What My Church Never Told Me (Cont.)

In college, I got a group of friends around me that were like me in that they believed in Jesus, but they were different in some surprising ways.

They talked about relationship with God in a different way than I’d ever considered. For them, the Christian walk was not so much about getting from spiritual point A to spiritual point B, but rather sauntering through God’s woods.

That happened in a very literal sense in the woods behind my cousin’s house. As a way to hang out, we‘d take the trail back to the creek and sit around and explore—get our feet wet on the sandbars, look at different kinds of rocks, and climb the various verdant trees. It was during this time that God challenged many of my assumptions about him. God no longer spoke to me only in commands and directions; He begin to spark my imagination, to ask me questions, give short visions, and challenge my very vocabulary. My faith was no longer as tame and safe as the one which had been imparted to me, but was now wild and often unpredictable, sometimes confusing. (Even today I wonder why he called me to work with children.) I encountered things in the Holy Spirit that I didn’t understand, and that was totally okay.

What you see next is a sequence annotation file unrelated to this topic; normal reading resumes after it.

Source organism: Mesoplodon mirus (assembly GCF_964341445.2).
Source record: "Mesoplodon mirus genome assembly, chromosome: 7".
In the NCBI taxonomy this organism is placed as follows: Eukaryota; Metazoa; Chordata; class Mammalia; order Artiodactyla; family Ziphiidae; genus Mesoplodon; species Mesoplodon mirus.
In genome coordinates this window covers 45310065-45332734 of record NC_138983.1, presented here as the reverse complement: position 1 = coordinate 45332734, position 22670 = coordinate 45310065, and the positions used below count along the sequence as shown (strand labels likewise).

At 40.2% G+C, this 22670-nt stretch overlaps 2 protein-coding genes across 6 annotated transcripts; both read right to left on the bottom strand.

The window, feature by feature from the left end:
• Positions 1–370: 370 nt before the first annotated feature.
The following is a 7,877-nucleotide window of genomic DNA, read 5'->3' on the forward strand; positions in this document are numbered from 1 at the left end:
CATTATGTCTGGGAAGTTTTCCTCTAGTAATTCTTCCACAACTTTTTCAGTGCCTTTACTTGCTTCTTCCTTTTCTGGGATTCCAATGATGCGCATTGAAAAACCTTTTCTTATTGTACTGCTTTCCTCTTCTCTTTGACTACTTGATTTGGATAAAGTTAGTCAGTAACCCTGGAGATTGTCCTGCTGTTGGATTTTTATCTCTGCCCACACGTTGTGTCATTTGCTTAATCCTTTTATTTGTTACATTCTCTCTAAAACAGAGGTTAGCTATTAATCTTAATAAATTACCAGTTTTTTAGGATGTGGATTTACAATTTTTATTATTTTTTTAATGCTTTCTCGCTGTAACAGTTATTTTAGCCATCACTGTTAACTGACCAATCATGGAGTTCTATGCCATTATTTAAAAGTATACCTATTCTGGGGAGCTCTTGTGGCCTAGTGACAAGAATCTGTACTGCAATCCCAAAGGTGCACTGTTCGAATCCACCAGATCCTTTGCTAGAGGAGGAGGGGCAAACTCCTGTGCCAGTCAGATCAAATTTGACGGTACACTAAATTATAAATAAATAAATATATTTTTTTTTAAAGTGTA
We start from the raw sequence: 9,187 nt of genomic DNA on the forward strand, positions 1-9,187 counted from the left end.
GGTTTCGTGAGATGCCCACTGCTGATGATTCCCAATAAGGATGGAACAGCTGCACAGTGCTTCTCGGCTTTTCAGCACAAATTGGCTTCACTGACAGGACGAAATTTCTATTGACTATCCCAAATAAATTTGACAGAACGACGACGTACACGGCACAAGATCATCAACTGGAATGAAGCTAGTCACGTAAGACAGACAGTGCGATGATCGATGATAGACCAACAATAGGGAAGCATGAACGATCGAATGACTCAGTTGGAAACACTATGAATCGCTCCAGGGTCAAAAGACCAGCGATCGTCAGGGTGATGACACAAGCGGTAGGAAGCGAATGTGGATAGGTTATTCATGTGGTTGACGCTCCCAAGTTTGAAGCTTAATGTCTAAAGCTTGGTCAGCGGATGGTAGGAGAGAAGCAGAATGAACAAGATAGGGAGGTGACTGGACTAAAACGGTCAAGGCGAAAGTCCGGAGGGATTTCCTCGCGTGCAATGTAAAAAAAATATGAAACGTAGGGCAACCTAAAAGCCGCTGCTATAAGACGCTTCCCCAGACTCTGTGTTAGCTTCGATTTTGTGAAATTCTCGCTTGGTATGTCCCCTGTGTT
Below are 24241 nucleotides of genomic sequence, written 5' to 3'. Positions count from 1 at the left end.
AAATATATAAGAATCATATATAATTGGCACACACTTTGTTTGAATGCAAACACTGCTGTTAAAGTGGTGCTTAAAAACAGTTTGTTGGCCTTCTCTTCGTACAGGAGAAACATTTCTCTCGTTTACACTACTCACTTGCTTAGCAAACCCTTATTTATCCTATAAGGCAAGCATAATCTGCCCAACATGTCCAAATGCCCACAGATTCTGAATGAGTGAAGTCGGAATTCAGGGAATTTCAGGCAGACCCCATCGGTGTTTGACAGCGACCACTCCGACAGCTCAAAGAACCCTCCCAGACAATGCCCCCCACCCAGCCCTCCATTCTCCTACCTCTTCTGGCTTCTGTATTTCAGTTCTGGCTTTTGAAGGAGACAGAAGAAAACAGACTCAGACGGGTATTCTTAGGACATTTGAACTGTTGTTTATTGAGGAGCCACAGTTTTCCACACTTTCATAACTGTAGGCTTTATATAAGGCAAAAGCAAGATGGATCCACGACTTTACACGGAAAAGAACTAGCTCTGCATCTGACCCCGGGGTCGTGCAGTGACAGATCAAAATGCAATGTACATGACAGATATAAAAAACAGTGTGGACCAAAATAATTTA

Thus we walk to the edge of the horizon of what we can understand and experience. Walking to the edge of our theology is like getting waist deep in the ocean that goes on and on…

As a matter fact, my cell phone can see through its camera lens, hear through its microphone, and feel my motions to a limited extent through its accelerometer, but doesn’t even have the capacity to record smells and tastes… entire dimensions of my being it has no capacity or even grid for. I think it’s much the same with God. How limited we are with nearly 5 senses!

A theology with no value for mystery is not a theology at all; it’s in idolatry.

My church was solid, but it wasn’t perfect. It taught me life-changing and foundational answers, but it never taught me how to delight in questions. I’m just now beginning to learn how little I know…

… and that’s OK with me.

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